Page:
Comrades, beach close for temporary, orders of Comrade President: Workers must finish Muzzleum verk. Your collaboration, please.
       A letter from one of the Russians commanders is, tellingly, just like a child's in how it mangles the language, beginning with the salutation: "Deer Komrad Frend". Even while his explanation is, in a sense, 'adult', his inability to express himself in proper grammatical form suggests again just how suspicious Ondjaki is of language, a reminder that we are easily misled by the artful use of language, that just because something is eloquently and grammatically expressed does not make it any more true or valid. In (mis)using language so extensively here, both through his child-narrator as well as many of the adults (from the local madman to the Russians), Ondjaki forces the reader to look more closely at what's behind what they are trying to communicate. (An amusing aside has the Russian's letter one of several that he passes on to the children to give to the grandmother: he knows: "your grankildren like destroy" and, indeed, the kids get rid of several copies of the message, sensing that this serious, adult form of more permanent communication might be dangerous.)
       In the shadow of the towering mausoleum-story, the other major event in the novel is the one that leads to Granma Nineteen getting her new name (she starts off as Granma Nhé) -- a simple operation to remove a gangrenous toe. There's not too much drama around this, and yet Ondjaki handles it very well, too, from the childish uncertainty about what is happening to how he sees the older generation reacting to these events.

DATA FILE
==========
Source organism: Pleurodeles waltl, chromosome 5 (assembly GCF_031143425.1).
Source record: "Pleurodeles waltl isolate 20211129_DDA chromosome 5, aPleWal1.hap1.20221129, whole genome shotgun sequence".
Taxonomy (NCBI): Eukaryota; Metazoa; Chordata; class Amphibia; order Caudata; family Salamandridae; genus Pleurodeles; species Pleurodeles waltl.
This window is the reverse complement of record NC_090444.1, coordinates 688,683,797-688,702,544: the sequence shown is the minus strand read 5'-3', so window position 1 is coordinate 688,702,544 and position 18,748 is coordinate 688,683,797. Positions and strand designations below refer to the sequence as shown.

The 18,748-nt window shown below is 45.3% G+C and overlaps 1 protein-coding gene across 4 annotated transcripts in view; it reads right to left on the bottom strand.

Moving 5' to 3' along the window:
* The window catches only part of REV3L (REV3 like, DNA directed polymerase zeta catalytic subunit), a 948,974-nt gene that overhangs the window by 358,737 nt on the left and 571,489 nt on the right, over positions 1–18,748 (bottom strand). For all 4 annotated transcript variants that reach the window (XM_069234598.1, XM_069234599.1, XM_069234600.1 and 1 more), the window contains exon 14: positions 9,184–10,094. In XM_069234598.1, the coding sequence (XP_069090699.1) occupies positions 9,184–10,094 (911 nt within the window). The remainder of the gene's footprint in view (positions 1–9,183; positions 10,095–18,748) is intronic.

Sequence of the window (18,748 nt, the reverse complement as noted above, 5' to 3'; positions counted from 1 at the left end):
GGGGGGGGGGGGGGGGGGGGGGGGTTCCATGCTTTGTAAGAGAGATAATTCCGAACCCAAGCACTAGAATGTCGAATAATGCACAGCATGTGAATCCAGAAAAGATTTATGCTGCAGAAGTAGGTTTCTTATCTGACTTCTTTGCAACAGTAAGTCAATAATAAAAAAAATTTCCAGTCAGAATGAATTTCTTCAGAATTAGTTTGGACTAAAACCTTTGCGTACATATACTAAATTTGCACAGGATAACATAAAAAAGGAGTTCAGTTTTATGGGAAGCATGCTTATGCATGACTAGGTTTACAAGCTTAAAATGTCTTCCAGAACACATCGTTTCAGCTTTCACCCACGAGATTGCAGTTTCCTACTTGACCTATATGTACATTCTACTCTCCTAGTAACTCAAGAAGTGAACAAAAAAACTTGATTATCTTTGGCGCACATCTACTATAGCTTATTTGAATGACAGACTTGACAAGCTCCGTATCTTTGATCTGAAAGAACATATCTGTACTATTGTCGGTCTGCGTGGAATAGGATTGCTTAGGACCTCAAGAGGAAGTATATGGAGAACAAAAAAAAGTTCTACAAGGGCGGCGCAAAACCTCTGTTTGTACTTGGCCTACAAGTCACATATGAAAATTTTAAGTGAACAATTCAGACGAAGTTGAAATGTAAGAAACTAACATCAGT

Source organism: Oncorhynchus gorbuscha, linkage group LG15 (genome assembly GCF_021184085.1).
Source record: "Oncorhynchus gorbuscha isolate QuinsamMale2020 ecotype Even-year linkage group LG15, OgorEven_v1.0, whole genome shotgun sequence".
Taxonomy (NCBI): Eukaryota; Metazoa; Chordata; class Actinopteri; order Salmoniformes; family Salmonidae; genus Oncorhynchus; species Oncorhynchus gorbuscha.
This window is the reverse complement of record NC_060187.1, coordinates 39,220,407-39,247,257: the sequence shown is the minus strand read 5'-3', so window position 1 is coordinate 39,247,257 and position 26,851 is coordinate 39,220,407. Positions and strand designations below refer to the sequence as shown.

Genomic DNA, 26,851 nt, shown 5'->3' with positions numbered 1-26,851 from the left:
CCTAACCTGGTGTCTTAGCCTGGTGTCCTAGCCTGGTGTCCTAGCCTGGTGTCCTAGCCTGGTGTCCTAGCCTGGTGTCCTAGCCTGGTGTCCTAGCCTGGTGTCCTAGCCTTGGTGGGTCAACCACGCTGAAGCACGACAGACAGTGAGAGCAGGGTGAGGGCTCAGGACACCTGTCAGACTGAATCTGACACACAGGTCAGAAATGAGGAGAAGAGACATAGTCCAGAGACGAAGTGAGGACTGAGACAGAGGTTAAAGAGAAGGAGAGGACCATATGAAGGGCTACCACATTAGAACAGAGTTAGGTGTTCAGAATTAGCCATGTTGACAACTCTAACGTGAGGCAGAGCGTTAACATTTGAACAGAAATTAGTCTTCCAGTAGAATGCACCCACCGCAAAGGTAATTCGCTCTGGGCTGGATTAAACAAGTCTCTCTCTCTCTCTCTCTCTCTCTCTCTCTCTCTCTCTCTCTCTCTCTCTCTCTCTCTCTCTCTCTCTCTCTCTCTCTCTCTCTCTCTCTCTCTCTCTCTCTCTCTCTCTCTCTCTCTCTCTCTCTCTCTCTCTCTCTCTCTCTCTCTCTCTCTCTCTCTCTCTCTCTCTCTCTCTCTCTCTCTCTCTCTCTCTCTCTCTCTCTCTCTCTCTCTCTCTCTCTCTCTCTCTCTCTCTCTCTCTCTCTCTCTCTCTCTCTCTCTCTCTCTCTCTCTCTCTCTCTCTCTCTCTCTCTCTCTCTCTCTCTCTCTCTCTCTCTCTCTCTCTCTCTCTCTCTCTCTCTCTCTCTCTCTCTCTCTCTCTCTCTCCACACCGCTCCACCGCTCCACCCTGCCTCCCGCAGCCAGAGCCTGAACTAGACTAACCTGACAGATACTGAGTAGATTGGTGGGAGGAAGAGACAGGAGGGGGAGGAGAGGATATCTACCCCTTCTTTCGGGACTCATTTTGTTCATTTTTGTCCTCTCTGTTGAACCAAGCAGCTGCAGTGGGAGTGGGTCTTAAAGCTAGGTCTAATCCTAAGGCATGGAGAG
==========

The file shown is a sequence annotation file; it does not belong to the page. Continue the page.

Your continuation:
Granma Nineteen and the Soviet's Secret seems like a slice of very foreign and distant life -- even presumably in Luanda itself, as the capital of oil-rich Angola has undergone a transformation as radical as any major metropolis over the past three decades -- and with its young narrator and simple narrative can seem almost like a YA-novel, but readers shouldn't be misled by the deceptive surface-simplicity. This is, ultimately, a profound novel, perhaps a definitive one of collapsing Soviet power and influence in 1980s Africa -- but one that never forces its serious side on readers. (It's not surprising that it has won literary prizes both as adult fiction and as best young adult-novel.)
       Granma Nineteen and the Soviet's Secret can seem very much like children's-fiction, even as English-language YA looks and feels very different, but adult readers shouldn't be put off by that. It is, in fact, a very mature work, and a much more skillful piece of writing (and translating) than it seems at first sight. It's also a just plain nice, innocent story -- well aware of a darker world around it, but careful in what shadows it throws on these pages.

- M.A.Orthofer, 7 June 2014

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Links:

Granma Nineteen and the Soviet's Secret: Reviews: Ondjaki: Other books by Ondjaki under review: Other books of interest under review:

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About the Author:

       Angolan author Ondjaki was born in 1977.

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© 2014 the complete review